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MyView: Compassion: The power of the future

December 10, 2012

By Raymond Cohlmia, D.D.S.

October 9, 1945: A frosty morning in Waterford, a quaint little town nestled in a valley in the mountains of Pennsylvania. A 10-year old boy named Cliff sits in a classroom looking out the window and gazed into the sky. He sees a squadron of 21 fighter planes flying in formation right over the school. He remembers it well because he not only sees and hears them, but he can feel them actually shake the ground as they fly over. The planes circle back around and continue in formation. They then straighten out and fly the original course, but this time the boy only counts 20 planes.

Another individual: Jim, the son of one of the first men to the crash site who also recovered the remnants of the crash. This son remembers the stories of his father. Back in 1945, his father was intimately involved with this difficult and traumatic event.

Flash forward to 1980: A young man named Tom is hiking in the area of those same Pennsylvania mountains. He comes upon an old crash site and sees a large airplane engine protruding half out of the ground at a 45-degree angle. Rust particles and fragmented metal encase the engine and what appears to be a section of the propeller. He sees no other pieces of the plane. As he inspects what he has found, he wonders what circumstances led this plane to its final fate.

Much later: Mike, another young man with a passion for hunting and the outdoors, contacts a newspaper after seeing an article about a family that had searched for a loved one who had disappeared many years ago. The young man senses what they were looking for; he had been there many times and knew exactly where it was.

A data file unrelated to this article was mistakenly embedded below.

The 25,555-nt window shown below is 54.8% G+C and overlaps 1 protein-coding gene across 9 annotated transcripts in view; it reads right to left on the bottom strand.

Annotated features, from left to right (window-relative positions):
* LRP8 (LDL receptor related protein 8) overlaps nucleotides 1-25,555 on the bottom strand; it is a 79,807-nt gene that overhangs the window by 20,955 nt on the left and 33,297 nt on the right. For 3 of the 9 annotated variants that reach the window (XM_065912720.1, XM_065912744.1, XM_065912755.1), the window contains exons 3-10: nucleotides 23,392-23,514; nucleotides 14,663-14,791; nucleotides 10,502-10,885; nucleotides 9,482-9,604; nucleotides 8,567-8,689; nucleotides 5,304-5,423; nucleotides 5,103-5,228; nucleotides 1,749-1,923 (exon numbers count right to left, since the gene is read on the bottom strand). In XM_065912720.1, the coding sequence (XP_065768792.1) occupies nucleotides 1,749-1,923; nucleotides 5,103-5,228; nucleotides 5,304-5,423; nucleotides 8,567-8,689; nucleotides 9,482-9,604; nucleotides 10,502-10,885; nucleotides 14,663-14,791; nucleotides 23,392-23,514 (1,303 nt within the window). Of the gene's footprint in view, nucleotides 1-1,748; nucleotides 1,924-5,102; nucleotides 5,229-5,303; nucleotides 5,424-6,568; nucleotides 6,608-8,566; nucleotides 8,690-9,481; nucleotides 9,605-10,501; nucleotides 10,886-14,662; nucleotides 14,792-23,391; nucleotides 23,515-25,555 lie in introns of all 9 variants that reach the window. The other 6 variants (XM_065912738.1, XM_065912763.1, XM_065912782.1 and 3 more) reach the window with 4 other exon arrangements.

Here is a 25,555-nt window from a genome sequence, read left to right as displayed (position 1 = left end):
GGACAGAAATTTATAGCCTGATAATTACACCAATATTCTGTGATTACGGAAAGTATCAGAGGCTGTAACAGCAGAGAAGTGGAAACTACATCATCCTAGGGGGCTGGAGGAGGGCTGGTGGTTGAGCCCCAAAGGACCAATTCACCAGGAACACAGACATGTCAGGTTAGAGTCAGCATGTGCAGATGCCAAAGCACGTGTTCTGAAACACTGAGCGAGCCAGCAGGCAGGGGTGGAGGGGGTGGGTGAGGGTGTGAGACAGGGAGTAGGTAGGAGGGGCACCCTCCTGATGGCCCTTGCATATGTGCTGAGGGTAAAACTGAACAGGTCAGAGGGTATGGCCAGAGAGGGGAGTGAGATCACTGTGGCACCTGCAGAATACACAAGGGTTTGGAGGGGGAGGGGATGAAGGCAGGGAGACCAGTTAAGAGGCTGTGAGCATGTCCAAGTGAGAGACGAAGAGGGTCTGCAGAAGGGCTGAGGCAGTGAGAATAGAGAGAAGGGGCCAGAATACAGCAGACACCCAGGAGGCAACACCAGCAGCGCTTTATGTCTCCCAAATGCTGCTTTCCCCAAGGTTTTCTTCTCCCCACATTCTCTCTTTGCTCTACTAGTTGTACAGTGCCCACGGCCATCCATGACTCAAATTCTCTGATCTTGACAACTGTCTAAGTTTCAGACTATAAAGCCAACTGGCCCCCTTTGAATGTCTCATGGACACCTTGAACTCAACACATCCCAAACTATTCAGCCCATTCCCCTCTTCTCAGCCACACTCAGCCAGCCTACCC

These four people are just "normal" people but they are also shining examples of hope and compassion. All of them came together at a crucial time in my life to provide understanding, learning and closure for my father and several other members of my family.

You see, each of these individuals I spoke about spent a meaningful and important weekend with my family to create a memory of a lifetime and, for me personally, to instill a promise of the future of mankind.

Cliff, the little boy who watched the planes with wonder from his schoolroom in 1945, was one of a group of people that carried a memorial plaque up the mountain to the crash site three years after the crash. He was also the grandson of the pastor who had personally met with my grandparents in 1945 to deliver special items from the crash site and to pray with them for their son who was lost in the crash.

Jim's father managed the extraction of the two men that were lost in the crash. Tom, the man who hiked in those mountains during the '80s, began to research the families involved with the plane crash. Tom sought out my family to let us know that a special place had been created for my father's brother, who died at age 19 on Oct. 9, 1945.

Mike, the hunter who had contacted the paper to reach my family, let us know that he could lead us right to the old crash site. He even arranged for all the restricted access papers necessary to get us there. He and his brother even went a few days earlier to clear the difficult pathway so my father and mother could hike down the trail.

As I think back on this experience—clearly one of the most memorable moments in my life—I'm reminded that we are all so dependent on each other and on how we treat our fellow man. While this memory may not have much to do directly with dentistry, it has everything to do with the principles of our profession. As we approach the coming season of giving, I am reminded that our profession is built on compassion, understanding and assisting our fellow man.

The selflessness and genuine love shown to us by Mike, Cliff, Jim and Tom during this moving episode in my family's life is evidence that we will be just fine in the future. I am sure of this because we have compassion.

Dr. Cohlmia is the editor of the Oklahoma Dental Association Journal. His comments, reprinted here with permission, originally appeared in the November issue of the ODA Journal.